Devroe and colleagues reviewed the charts of 171 Belgian women who underwent nonobstetric surgical interventions requiring anesthesia over a 16-year observation period. The study found that these women more frequently delivered preterm versus case-matched women who had not undergone a nonobstetric surgery during their pregnancy. Use of general anesthesia was associated with a higher frequency of low birth rate babies in the study population, although causation could not be established.17 Despite this and other studies showing similar findings, no good evidence exists to support the use of prophylactic tocolytic agents in pregnant women undergoing surgery. Rather, the decision to start tocolysis in the perioperative period should be based on the presence of preterm labor. Monitoring a patient in the perioperative period for signs and symptoms of preterm labor allows for the appropriate use of tocolysis which can be effective in preventing preterm birth.1,15 Consideration should also be given to the use of corticosteroids for fetal benefit in women with viable premature gestations undergoing nonobstetric surgery.15 The decision to use tocolytics and corticosteroids should be made on an individual basis.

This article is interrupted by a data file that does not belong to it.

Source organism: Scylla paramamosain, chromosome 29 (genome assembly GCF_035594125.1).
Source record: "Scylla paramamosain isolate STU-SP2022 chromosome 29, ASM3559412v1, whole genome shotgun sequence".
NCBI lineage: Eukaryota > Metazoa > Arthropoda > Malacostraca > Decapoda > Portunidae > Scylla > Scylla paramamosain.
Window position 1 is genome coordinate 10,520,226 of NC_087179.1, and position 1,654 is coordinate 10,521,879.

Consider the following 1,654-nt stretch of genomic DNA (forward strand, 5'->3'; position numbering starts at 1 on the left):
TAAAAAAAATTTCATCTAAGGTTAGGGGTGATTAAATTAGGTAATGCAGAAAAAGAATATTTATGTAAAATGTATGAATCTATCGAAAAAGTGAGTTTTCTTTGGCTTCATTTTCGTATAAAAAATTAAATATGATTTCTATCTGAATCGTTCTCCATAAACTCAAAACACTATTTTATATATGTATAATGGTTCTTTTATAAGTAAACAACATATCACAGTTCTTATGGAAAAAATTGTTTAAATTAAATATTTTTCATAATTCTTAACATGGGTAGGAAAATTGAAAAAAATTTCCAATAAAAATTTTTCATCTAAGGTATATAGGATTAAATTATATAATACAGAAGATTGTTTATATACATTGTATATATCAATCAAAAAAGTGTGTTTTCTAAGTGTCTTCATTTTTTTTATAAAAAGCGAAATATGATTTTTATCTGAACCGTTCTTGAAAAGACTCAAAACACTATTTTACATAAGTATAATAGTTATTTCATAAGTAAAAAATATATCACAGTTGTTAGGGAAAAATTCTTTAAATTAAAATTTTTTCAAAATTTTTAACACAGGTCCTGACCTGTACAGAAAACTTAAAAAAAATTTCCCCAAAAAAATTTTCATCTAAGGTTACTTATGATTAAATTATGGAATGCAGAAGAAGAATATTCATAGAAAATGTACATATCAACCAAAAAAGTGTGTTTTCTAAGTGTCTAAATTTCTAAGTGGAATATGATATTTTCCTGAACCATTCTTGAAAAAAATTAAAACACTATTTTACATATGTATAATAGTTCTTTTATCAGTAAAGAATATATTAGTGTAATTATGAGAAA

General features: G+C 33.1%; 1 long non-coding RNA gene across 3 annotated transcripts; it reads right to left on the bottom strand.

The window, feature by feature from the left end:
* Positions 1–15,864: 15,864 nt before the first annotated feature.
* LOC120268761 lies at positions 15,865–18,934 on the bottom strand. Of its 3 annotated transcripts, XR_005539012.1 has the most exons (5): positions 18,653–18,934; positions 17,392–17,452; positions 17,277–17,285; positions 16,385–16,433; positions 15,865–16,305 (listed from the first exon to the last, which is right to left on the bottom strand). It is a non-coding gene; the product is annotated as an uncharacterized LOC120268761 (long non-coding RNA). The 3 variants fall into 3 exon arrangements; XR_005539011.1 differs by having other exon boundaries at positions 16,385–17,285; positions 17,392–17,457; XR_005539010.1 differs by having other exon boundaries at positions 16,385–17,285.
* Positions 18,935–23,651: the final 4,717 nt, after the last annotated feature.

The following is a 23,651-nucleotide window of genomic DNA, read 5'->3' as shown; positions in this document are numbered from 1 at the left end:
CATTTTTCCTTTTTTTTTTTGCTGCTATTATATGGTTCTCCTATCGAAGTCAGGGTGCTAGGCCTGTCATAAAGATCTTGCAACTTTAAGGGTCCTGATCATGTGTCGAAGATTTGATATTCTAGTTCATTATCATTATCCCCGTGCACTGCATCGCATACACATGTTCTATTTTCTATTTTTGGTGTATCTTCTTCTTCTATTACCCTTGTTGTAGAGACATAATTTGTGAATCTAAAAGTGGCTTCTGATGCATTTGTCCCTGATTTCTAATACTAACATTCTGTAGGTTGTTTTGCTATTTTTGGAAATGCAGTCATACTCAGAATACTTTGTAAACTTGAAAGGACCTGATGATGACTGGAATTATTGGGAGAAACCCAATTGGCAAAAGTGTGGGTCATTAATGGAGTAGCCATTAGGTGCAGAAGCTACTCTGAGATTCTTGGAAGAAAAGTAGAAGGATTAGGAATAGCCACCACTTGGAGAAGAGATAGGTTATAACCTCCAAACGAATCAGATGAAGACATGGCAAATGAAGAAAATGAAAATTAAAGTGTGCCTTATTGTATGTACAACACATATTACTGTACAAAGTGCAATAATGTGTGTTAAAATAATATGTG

The timing and extent of fetal monitoring for nonobstetric surgery in pregnancy is dependent on the gestational age of the patient and the ability to interpret and act on concerning results. Before fetal viability, it is sufficient to determine fetal heart rate by Doppler before and after surgery. After viability, electronic fetal heart monitoring and concomitant contraction monitoring should be performed at a minimum, before and after surgery. If feasible, based on the type of surgery being performed, intraoperative electronic fetal monitoring could be considered but should be done only if an obstetrics provider is available, the patient consents to emergent cesarean delivery for fetal indications, monitoring can physically be performed, and the nature of the surgery allows safe interruption or alteration of the procedure to provide access to perform emergency delivery.15 While intraoperative fetal heart rate monitoring may be presumed to be the most accurate method of fetal evaluation, the current surgical standard of care is preoperative and postoperative monitoring of a viable fetus. No increased fetal morbidity has been reported in the absence of intraoperative fetal heart rate monitoring.1